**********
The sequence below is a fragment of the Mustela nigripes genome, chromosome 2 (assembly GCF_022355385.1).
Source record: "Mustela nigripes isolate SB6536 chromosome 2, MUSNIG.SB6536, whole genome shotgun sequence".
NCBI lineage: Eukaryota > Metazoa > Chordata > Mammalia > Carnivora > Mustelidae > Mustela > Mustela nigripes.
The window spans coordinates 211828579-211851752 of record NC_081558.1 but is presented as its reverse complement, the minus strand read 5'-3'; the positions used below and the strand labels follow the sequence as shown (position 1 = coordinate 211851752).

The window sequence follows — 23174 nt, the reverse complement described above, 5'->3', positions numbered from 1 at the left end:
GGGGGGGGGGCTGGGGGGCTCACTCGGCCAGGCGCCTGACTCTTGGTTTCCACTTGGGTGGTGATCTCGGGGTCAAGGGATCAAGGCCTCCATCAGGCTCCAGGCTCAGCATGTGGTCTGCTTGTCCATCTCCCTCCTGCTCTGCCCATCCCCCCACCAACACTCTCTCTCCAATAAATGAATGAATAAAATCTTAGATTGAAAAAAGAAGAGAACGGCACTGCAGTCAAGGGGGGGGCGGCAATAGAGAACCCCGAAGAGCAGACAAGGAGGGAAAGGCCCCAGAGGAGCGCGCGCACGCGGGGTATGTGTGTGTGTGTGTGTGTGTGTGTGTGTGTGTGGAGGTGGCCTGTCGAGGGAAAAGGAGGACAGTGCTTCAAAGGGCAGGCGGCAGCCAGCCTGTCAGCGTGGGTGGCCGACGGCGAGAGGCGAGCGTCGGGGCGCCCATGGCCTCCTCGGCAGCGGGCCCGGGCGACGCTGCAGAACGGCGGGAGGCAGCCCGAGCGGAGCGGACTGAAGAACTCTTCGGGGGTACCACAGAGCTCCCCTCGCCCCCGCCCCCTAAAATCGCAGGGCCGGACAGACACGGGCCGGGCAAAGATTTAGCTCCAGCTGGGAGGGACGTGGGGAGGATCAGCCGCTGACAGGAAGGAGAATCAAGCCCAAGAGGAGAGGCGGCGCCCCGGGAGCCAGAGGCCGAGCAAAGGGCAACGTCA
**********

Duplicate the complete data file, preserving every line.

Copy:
The sequence below is a fragment of the Mustela nigripes genome, chromosome 2 (assembly GCF_022355385.1).
Source record: "Mustela nigripes isolate SB6536 chromosome 2, MUSNIG.SB6536, whole genome shotgun sequence".
NCBI lineage: Eukaryota > Metazoa > Chordata > Mammalia > Carnivora > Mustelidae > Mustela > Mustela nigripes.
The window spans coordinates 211828579-211851752 of record NC_081558.1 but is presented as its reverse complement, the minus strand read 5'-3'; the positions used below and the strand labels follow the sequence as shown (position 1 = coordinate 211851752).

The window sequence follows — 23174 nt, the reverse complement described above, 5'->3', positions numbered from 1 at the left end:
GGGGGGGGGGCTGGGGGGCTCACTCGGCCAGGCGCCTGACTCTTGGTTTCCACTTGGGTGGTGATCTCGGGGTCAAGGGATCAAGGCCTCCATCAGGCTCCAGGCTCAGCATGTGGTCTGCTTGTCCATCTCCCTCCTGCTCTGCCCATCCCCCCACCAACACTCTCTCTCCAATAAATGAATGAATAAAATCTTAGATTGAAAAAAGAAGAGAACGGCACTGCAGTCAAGGGGGGGGCGGCAATAGAGAACCCCGAAGAGCAGACAAGGAGGGAAAGGCCCCAGAGGAGCGCGCGCACGCGGGGTATGTGTGTGTGTGTGTGTGTGTGTGTGTGTGTGTGGAGGTGGCCTGTCGAGGGAAAAGGAGGACAGTGCTTCAAAGGGCAGGCGGCAGCCAGCCTGTCAGCGTGGGTGGCCGACGGCGAGAGGCGAGCGTCGGGGCGCCCATGGCCTCCTCGGCAGCGGGCCCGGGCGACGCTGCAGAACGGCGGGAGGCAGCCCGAGCGGAGCGGACTGAAGAACTCTTCGGGGGTACCACAGAGCTCCCCTCGCCCCCGCCCCCTAAAATCGCAGGGCCGGACAGACACGGGCCGGGCAAAGATTTAGCTCCAGCTGGGAGGGACGTGGGGAGGATCAGCCGCTGACAGGAAGGAGAATCAAGCCCAAGAGGAGAGGCGGCGCCCCGGGAGCCAGAGGCCGAGCAAAGGGCAACGTCA